2.50
Hdl Handle:
http://hdl.handle.net/10755/151811
Type:
Presentation
Title:
Providing Evidence-Based Breastfeeding Care for Vulnerable Infants
Abstract:
Providing Evidence-Based Breastfeeding Care for Vulnerable Infants
Conference Sponsor:Sigma Theta Tau International
Conference Year:2003
Conference Date:July 9, 2003
Author:Spatz, Diane L., RNC, PhD
P.I. Institution Name:University of Pennsylvania
Title:Assistant Professor/Clinician Educator
The American Academy of Pediatricians (AAP) recommends exclusive breastfeeding for the first six months with continued breast feeding for a year or more. The AAP, the World Health Organization, and other professional groups have issued statements that promote breastfeeding and/or the use of human milk as the ideal form of infant nutrition for the first year of life. However, there are two major barriers in achieving these recommendations: 1) health care professionals lack the research based knowledge and 2) women who have low birthweight or ill infants are at the highest risk for not breastfeeding. At Children’s Hospital of Philadelphia (CHOP) we are caring for the most vulnerable of infants. Vulnerable infants could most benefit from receiving human milk and breastfeeding; however research has demonstrated that these are the infants least likely to receive human milk. This presentation will focus on how at CHOP, the current research in breastfeeding and human milk has been translated into evidence based practice through the development of policy, education, training, and continuous quality improvement. The presentation will demonstrate the translation of an RO1 Grant “Breastfeeding Services for LBW Infants-Outcomes and Cost” (RO1-NR-03881) and related research findings into practice in the clinical arena. The presentation will address issues of breast milk management, feeding of human milk, use of the creamatocrit procedure to measure caloric density of breast milk, skin to skin care, non-nutritive sucking at the empty breast, transitioning to breastfeeding as opposed to bottle feeding, and the use of technological devices such as the nipple shield and the Baby Weigh Scale which have been demonstrated to facilitate breastfeeding. All of the aforementioned areas have been documented in the research literature; however, this has not translated into clinical practice. This presentation will address how institutions can achieve evidence based breastfeeding and human milk practices.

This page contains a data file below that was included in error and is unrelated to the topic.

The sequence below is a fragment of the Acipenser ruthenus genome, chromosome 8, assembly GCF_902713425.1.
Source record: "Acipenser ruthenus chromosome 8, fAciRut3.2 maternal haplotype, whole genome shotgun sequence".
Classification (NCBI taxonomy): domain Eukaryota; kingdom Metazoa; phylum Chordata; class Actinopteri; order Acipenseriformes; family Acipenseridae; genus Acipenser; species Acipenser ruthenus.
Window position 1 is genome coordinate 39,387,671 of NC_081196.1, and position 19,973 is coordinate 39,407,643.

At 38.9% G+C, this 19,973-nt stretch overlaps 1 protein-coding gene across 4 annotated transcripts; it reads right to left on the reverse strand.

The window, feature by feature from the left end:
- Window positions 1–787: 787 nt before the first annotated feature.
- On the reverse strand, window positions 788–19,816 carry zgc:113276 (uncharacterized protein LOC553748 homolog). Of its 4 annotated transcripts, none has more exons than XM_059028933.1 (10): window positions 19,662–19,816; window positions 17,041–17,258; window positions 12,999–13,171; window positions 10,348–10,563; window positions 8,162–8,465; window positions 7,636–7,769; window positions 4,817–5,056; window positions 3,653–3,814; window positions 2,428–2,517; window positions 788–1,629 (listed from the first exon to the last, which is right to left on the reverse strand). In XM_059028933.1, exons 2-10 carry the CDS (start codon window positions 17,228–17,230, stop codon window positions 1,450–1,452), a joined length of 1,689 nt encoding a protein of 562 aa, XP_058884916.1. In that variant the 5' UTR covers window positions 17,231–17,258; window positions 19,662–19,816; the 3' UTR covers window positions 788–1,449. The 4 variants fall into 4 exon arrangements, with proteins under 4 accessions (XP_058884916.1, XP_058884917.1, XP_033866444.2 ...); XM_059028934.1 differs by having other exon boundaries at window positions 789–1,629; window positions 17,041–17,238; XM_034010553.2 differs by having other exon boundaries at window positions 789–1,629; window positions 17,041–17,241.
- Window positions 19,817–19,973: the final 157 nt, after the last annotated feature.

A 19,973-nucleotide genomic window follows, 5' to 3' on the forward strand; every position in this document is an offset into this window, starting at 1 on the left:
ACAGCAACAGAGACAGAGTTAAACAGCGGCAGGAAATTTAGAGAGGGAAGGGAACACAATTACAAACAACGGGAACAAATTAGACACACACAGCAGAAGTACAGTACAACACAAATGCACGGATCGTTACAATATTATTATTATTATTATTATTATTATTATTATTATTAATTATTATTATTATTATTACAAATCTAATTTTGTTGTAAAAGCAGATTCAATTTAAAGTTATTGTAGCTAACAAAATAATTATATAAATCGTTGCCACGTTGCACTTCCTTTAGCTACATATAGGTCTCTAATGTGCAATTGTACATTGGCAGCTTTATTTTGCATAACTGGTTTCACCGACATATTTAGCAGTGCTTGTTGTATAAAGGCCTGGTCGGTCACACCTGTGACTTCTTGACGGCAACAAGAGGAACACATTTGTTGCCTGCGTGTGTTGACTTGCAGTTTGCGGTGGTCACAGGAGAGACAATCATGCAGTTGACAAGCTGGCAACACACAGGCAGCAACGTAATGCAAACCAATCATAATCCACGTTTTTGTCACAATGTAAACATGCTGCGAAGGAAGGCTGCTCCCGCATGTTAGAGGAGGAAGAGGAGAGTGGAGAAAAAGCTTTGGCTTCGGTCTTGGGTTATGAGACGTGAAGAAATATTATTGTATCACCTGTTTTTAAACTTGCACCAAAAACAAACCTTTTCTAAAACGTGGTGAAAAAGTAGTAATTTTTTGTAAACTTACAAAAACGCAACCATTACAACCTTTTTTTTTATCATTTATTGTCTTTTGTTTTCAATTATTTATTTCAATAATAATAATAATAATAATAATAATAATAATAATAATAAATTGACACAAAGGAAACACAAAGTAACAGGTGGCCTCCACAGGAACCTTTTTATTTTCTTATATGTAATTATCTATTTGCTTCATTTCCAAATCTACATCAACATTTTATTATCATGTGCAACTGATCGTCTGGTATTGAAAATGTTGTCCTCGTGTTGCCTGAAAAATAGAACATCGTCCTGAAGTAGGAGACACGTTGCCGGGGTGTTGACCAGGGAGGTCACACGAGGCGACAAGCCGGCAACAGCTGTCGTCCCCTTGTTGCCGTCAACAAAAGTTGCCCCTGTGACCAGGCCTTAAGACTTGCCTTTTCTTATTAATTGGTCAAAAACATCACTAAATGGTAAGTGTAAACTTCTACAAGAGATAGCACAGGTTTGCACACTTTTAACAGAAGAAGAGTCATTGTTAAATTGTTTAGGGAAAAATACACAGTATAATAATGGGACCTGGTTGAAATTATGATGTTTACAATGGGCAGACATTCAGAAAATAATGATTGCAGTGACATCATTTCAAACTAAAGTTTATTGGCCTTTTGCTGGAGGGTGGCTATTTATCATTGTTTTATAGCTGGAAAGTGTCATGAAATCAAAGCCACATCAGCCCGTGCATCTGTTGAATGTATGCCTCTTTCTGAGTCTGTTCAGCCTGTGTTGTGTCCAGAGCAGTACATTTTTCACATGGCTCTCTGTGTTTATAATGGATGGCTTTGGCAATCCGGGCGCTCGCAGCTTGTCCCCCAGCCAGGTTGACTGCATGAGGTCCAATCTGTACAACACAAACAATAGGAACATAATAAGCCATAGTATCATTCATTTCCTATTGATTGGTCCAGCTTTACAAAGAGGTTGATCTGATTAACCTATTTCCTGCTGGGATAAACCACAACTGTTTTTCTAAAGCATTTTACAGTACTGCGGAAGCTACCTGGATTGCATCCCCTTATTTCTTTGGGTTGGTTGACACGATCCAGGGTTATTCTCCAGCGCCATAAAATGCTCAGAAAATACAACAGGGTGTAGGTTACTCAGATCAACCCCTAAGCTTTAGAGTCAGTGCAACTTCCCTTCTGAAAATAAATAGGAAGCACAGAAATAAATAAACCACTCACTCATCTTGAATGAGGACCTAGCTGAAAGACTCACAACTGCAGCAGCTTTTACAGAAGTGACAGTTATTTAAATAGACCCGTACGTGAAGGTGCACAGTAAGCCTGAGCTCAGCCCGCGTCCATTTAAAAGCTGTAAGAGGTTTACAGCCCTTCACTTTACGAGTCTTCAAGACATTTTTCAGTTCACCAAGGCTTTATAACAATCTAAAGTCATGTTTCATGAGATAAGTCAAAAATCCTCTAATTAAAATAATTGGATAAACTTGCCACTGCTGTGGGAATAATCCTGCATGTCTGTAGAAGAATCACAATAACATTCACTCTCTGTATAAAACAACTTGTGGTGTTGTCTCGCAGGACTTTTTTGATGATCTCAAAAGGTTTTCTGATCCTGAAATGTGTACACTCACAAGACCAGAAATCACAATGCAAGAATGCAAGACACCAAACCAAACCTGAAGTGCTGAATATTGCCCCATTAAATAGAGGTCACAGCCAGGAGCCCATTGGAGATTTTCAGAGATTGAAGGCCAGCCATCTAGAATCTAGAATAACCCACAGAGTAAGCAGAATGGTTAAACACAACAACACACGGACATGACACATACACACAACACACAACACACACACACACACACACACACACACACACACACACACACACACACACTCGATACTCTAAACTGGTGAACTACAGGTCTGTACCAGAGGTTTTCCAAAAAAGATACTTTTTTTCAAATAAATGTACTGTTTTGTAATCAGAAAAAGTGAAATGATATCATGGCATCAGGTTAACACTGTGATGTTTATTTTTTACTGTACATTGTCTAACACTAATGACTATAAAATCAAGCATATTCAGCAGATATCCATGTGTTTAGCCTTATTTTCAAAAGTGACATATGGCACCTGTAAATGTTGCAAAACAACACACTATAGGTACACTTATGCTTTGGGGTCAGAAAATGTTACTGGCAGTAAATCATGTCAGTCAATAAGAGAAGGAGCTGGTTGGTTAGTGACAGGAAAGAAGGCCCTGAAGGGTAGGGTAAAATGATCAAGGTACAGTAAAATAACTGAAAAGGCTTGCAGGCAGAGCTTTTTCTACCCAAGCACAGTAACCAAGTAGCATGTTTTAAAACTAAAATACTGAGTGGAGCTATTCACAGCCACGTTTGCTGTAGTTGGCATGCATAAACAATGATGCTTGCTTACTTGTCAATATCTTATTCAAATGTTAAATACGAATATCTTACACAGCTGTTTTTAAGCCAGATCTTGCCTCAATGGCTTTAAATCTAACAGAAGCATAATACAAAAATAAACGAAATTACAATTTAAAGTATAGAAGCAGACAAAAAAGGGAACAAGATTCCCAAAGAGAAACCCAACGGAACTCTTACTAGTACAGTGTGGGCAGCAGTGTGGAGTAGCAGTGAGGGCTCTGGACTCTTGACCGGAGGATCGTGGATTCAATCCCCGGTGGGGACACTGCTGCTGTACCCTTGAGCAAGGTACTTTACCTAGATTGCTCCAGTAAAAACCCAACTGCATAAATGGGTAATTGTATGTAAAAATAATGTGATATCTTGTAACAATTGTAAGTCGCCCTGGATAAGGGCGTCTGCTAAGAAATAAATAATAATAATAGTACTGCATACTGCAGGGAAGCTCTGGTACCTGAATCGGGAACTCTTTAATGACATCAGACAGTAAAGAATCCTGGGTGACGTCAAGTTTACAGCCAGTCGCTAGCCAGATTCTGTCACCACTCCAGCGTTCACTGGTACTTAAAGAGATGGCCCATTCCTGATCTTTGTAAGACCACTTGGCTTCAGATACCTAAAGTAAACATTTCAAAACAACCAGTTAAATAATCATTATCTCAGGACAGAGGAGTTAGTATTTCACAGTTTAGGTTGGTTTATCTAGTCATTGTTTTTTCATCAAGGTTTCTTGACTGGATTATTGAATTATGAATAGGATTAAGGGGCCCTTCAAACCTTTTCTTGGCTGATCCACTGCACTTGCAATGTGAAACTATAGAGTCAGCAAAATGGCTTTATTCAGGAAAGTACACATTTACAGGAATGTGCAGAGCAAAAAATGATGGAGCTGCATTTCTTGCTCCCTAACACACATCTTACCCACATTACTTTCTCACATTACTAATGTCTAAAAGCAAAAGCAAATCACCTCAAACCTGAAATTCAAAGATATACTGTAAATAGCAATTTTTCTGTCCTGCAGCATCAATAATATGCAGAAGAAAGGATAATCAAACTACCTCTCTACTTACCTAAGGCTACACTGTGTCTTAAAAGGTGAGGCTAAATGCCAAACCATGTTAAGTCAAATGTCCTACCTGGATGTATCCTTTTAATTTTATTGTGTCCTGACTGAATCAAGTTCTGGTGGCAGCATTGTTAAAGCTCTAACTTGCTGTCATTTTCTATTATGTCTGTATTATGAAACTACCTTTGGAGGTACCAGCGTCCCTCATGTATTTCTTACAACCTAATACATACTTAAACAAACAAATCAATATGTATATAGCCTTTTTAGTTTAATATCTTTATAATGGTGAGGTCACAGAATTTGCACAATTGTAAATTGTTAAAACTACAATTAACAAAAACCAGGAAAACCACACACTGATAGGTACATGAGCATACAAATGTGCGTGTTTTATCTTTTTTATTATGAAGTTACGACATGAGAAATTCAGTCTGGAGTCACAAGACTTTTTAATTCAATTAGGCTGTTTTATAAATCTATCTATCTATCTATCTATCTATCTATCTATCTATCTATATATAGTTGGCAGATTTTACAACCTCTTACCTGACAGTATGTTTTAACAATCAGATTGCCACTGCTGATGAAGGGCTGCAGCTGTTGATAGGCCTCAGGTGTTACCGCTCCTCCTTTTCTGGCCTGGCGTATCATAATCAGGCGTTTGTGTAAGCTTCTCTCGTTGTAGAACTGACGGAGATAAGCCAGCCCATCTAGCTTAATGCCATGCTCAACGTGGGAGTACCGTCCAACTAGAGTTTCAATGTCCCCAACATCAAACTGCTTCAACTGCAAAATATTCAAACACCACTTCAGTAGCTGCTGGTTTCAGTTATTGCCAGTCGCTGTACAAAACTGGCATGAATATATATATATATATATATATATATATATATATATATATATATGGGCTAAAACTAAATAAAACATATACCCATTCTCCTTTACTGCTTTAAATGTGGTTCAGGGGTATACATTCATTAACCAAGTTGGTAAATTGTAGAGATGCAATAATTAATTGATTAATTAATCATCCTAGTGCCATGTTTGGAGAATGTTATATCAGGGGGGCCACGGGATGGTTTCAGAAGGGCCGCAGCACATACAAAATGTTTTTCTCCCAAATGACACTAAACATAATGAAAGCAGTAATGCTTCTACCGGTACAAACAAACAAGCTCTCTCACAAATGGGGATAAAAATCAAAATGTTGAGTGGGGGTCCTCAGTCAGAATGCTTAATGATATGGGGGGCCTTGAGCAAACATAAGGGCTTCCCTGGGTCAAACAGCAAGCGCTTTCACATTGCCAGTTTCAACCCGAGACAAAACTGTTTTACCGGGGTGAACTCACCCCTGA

Repository Posting Date:
26-Oct-2011
Date of Publication:
9-Jul-2003
Sponsors:
Sigma Theta Tau International

Full metadata record

DC FieldValue Language
dc.typePresentationen_GB
dc.titleProviding Evidence-Based Breastfeeding Care for Vulnerable Infantsen_GB
dc.identifier.urihttp://hdl.handle.net/10755/151811-